US opens ‘Guantanamo for global business’ by releasing ‘Kremlin List’
"Sanctions are a garrote for international business, including European business,” the chair of the State Duma Committee on Security, Irina Yarovaya, believes.
The US is just “introducing a system, whose purpose is not hidden. It is the system of restraining others and of advantages for only one country. America opens an ‘economic Guantanamo’ for global business,” Yarovaya, a United Russia MP, told reporters on Tuesday.
According to the lawmaker, the US list should be evaluated through the prism of “intentionally criminal and unscrupulous logic.”
The mere fact that it is called the ‘Kremlin List’ automatically reveals the true goal behind it: to intervene in the upcoming presidential election campaign, Yarovaya believes.
“American-style globalization has become a trap for the entire world. Therefore, the only possible way to be for Russia and all other countries is sovereignty and a multipolar balance as their insurance and guarantee for security, partnership and a fair competition,” she said.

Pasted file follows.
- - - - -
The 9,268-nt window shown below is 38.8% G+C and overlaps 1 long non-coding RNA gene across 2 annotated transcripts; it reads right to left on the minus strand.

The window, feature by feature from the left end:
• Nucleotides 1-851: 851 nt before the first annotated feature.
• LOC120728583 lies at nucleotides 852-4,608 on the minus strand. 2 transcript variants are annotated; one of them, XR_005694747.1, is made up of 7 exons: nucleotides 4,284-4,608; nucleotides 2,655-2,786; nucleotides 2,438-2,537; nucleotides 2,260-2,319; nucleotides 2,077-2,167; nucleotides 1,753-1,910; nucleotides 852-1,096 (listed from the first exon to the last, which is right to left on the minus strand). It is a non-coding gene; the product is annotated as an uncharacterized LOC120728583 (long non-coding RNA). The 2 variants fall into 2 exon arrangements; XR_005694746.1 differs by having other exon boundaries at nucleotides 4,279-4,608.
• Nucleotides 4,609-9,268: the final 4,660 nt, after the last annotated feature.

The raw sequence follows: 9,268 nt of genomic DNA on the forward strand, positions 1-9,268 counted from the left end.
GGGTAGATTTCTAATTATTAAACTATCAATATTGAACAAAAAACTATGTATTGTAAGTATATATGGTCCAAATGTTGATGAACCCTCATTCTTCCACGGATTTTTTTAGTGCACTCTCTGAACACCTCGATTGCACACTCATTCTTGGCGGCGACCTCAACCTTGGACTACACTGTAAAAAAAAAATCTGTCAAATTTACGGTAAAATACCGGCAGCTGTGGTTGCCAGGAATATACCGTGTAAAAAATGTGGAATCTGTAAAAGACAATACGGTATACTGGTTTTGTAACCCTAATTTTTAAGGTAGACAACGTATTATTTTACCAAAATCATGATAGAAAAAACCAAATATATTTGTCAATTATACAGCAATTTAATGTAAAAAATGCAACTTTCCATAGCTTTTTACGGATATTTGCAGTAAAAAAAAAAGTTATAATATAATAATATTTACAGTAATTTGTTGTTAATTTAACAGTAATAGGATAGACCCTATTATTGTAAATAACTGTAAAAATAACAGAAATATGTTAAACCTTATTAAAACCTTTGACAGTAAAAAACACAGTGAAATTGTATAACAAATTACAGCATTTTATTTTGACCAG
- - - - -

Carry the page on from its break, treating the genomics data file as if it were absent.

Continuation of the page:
Russia, Yarovaya says, is already capable of preserving its economic, political and social stability regardless of the anti-Russian sanctions. However, “other states should understand that if US politicians consider it possible to blackmail Russia, then they [other countries] have only one chance for sovereignty. [That is] to stop following Washington’s lists and directions.”
Kremlin spokesman Dmitry Peskov said earlier on Tuesday that he also considers the US Treasury’s list an attempt to influence the presidential election in Russia.
"We really believe that this is a direct and obvious attempt to arrange some actions for the elections in such a way as to influence them," Peskov told journalists.
The US Treasury’s list revolves around 114 Russian political figures, including Prime Minister Dmitry Medvedev and Dmitry Peskov himself.
It also features Russian tycoons Alisher Usmanov and Roman Abramovich, along with 96 other leading businessmen – from the heads of the biggest banks to the heads of major transport companies.